Research relevance: students’ effective activity, all tasks performed by them, and the requirements imposed should be under constant and qualified guidance, in this regard, the problem of managing the educational and cognitive activity of students of pre-conscription physical training is relevant. Research objectives: to highlight the leading requirements for the management of student activities. Research materials and methods: scientific and pedagogical theory of objective world reflection, the steady deepening of information about educational and cognitive material (ECM), more effective use of a variety of forms of knowledge transfer, skillful use of an increasing number of special methodological techniques, deepening interaction of the used information sources. Research results: requirements for the management of students’ activities were formulated to achieve regulated interaction of informational and motor aspects of physical control; ensure the correspondence of the transmitted information to the specifics of the proposed exercise; rely on the leading factors of the unity of the informational and motor sides of the exercise; use a directed combination of informational and motor aspects of the exercise. Conclusions: knowledge is a necessary prerequisite for a more meaningful mastering of motor skills and abilities, effective use of existing physical abilities in military-sports and other activities.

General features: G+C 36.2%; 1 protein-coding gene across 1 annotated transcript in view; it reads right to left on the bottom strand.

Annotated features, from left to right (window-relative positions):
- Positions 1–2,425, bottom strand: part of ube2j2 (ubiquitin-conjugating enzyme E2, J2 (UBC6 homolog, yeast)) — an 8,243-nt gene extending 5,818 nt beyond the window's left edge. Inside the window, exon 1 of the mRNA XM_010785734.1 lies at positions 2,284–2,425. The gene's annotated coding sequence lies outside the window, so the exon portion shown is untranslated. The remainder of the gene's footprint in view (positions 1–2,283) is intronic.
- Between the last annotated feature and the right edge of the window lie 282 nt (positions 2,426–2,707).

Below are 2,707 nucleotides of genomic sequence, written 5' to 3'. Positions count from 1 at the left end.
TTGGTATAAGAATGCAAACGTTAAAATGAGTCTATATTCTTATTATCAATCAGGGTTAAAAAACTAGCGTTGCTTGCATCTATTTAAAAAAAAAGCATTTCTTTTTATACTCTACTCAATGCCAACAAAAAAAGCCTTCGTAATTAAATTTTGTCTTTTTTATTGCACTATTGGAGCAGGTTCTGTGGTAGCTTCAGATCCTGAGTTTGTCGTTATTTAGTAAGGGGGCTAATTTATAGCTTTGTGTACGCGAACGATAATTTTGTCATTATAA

Recordings of bat echolocation and social calls are used for many research purposes from ecological studies to taxonomy. Effective use of these relies on identification of species from the recordings, but comparative recordings or detailed call descriptions to support identification are often lacking for areas with high biodiversity. The ChiroVox website (www.chirovox.org) was created to facilitate the sharing of bat sound recordings together with their metadata, including biodiversity data and recording circumstances. To date, more than 30 researchers have contributed over 3,900 recordings of nearly 200 species, making ChiroVox the largest open-access bat call library currently available. Each recording has a unique identifier that can be cited in publications; hence the acoustic analyses are repeatable. Most of the recordings available through the website are from bats whose species identities are confirmed, so they can be used to determine species in recordings where the bats were not captured or could not be identified. We hope that with the help of the bat researcher community, the website will grow rapidly and will serve as a solid source for bat acoustic research and monitoring.